Since before the birth of Christ, perhaps before even
the birth of the Roman empire that crucified Christ, the Makah have been
hunting gray whales off the pitch of Cape Flattery. They hunted in open boats
carved from cedar trees, with floats made from seal guts and lines made from kelp and harpoons tipped with muscle shells. They hunted whales weighing 40
tons with flukes that spanned 10 feet on a coast that even now invites
shipwreck. The hunting of whales defined the Makah as a people, as a culture,
and as the finest small boat seaman on this continent.
I imagine the Makah whalers in their canoes riding the swell off Cape Flattery, keeping cadence with their sacred songs as spindrift wets their faces and the westerly wind, bending toward the Strait of Juan de Fuca, blows the crests off the waves.
The paddlers feather their paddles with each forward stroke, never lifting the sharp blades from the water, never making a sound audible to their prey. The sinew in their arms and shoulders is dense and corded as vine maple. They brace their bodies against the continually changing dynamics of gravity and the weight of water. Their hearts are driven by adrenalin. The hunt is sacred but the hunters may quickly become the hunted. Of all the great whales, the gray whales are most deadly.
The harpooner crouches close to the whale, close enough to be wetted by the whales’ humid breath as it spouts, close enough to see in detailed relief the barnacles attached to its back and the scars that seam its flukes. The harpooner’s body is taut as a strung bow, his mouth dry, his heart racing, his intent sharp as chipped flint and focused on the harpoon held aloft. He can feel the body heat and the breath of the next man aft, starboard side, bent forward. It is this man’s responsibility to call the moment when the harpoon’s thrust will be most deadly.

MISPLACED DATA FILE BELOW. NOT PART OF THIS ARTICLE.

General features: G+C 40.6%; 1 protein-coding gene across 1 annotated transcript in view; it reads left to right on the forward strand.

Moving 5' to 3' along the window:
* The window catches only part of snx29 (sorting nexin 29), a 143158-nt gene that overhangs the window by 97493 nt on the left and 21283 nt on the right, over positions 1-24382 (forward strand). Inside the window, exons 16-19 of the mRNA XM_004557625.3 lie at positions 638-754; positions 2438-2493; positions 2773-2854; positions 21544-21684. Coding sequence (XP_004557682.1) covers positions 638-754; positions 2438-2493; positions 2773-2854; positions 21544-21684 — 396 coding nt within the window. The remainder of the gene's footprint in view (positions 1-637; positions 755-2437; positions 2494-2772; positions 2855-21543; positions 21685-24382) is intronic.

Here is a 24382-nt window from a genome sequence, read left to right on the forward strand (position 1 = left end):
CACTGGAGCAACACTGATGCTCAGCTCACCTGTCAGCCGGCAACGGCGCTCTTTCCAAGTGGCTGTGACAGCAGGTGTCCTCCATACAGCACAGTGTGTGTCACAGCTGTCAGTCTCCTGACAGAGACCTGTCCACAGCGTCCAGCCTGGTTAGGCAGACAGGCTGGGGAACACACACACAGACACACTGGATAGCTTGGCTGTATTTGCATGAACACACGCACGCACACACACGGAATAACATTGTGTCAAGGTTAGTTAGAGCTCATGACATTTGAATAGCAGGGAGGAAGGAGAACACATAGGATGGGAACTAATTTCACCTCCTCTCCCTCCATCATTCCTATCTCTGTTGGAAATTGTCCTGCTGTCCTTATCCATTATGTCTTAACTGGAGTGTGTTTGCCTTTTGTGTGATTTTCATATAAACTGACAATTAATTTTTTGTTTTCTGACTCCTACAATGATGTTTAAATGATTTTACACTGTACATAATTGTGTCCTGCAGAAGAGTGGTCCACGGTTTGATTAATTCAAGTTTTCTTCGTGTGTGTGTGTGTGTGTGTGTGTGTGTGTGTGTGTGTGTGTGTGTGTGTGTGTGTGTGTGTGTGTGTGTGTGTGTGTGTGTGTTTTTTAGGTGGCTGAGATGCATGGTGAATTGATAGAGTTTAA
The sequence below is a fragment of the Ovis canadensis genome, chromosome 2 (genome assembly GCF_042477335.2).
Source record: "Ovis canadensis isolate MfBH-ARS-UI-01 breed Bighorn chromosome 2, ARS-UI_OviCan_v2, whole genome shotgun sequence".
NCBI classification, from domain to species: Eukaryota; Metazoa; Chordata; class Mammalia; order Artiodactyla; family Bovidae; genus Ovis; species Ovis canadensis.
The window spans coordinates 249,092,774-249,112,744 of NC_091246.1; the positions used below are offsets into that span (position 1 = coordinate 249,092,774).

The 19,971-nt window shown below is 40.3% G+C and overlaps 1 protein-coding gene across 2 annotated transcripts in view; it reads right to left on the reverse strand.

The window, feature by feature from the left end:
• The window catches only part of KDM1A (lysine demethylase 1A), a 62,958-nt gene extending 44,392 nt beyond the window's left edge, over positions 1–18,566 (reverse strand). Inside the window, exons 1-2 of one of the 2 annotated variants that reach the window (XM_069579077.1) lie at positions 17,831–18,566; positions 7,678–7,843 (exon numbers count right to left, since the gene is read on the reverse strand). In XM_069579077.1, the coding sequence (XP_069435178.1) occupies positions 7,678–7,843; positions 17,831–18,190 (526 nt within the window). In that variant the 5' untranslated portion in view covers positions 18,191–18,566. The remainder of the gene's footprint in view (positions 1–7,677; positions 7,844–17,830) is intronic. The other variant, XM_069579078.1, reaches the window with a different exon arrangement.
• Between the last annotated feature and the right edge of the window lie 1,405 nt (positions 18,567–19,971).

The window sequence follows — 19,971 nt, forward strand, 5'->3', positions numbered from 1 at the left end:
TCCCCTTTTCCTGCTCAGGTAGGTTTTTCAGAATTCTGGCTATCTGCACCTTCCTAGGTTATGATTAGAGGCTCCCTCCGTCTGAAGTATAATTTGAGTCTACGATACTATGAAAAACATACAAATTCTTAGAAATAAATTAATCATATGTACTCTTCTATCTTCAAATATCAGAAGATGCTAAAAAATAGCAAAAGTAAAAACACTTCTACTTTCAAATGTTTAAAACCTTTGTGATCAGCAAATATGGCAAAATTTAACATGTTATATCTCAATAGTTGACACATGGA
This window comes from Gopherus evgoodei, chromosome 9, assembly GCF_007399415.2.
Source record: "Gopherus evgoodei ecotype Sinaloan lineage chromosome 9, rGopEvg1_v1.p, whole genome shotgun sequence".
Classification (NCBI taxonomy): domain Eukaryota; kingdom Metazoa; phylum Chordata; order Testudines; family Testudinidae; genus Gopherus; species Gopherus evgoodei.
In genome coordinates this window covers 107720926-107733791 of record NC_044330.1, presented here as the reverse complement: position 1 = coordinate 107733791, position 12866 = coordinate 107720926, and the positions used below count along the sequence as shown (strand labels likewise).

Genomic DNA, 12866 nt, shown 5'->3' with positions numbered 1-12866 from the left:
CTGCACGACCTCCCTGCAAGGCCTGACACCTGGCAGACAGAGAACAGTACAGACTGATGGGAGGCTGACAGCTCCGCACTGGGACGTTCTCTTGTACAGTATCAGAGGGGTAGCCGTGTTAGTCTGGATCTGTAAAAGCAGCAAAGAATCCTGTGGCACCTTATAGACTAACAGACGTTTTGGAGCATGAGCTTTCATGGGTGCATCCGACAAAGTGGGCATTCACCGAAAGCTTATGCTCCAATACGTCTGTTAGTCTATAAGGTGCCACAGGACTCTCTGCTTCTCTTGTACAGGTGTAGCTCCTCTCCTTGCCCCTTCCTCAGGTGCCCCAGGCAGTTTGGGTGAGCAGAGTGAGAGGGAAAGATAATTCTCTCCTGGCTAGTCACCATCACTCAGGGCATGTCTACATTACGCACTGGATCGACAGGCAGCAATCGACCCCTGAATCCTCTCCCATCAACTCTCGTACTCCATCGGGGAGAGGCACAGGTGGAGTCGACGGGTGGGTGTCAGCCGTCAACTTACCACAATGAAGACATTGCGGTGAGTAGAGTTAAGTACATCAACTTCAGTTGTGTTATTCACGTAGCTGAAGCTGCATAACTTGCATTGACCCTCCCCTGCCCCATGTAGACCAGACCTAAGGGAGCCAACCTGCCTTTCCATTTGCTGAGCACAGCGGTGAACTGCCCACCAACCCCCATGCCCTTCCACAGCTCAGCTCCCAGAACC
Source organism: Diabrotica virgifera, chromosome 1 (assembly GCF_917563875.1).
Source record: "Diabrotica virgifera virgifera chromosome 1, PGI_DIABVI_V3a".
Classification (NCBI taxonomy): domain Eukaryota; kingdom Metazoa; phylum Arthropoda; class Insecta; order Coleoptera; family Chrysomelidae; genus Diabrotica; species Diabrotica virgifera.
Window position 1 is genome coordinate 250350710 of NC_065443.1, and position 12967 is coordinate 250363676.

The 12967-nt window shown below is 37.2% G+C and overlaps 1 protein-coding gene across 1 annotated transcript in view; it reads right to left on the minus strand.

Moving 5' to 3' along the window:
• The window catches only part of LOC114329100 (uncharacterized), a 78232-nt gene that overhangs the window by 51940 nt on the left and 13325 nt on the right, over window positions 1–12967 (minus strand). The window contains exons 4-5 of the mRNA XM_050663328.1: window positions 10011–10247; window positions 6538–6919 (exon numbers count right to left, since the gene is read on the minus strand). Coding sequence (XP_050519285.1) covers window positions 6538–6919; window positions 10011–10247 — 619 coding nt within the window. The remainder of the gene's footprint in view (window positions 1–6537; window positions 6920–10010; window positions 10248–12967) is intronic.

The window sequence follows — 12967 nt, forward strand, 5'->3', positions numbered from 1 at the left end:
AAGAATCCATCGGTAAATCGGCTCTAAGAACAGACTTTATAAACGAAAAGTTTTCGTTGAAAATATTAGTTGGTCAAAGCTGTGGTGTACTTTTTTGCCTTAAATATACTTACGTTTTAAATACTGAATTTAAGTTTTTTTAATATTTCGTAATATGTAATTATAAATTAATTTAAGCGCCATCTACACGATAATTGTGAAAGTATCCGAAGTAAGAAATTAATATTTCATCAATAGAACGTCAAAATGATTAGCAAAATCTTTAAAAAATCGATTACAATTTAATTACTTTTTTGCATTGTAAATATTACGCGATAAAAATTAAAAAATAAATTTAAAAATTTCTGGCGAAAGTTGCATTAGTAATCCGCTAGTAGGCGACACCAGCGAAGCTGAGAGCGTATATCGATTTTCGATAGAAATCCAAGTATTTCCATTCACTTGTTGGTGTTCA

The harpooner waits, praying to the spirit of the whale, enticing the whale with an honored place among the Makah. A school of small fish churning the surface is the precursor and then the whale rises, its back breaking the surface, then diving again. It’s a shallow dive. The men in the canoe know the whale will rise again shortly and spout, clearing its lungs of stale air that smells of shell fish and seaweed.
"Row now!" shouts the steersmen, and the whalers row, bending their backs to the work, pulling with all the strength in their bodies. If they fail to position the canoe close alongside the whale, well forward, the whale’s flukes could strike the canoe when sounding. Canoes have been capsized, swamped, or split in two, stem to stern, when struck by an enraged whale. The seal skin floats then become life buoys until the canoe can be righted, bailed, or lashed together with lengths of line and the seal skins used to keep it afloat.
"Row now!" shouts the steersman and the men pull. The harpooner braces himself, left foot forward in the stem of the canoe, right foot aft of the first thwart, the harpoon’s shaft held in both hands, palms turned outboard. From this seemingly awkward posture he can thrust downward with the strength of both arms, sinking the harpoon deep and recovering his balance quickly. If he should stumble and step on a coil of harpoon line, he could easily be pulled from the boat and into the sea. A stricken whale might sound for 15 minutes, dragging the fouled line and the harpooner with it deep into the darkness.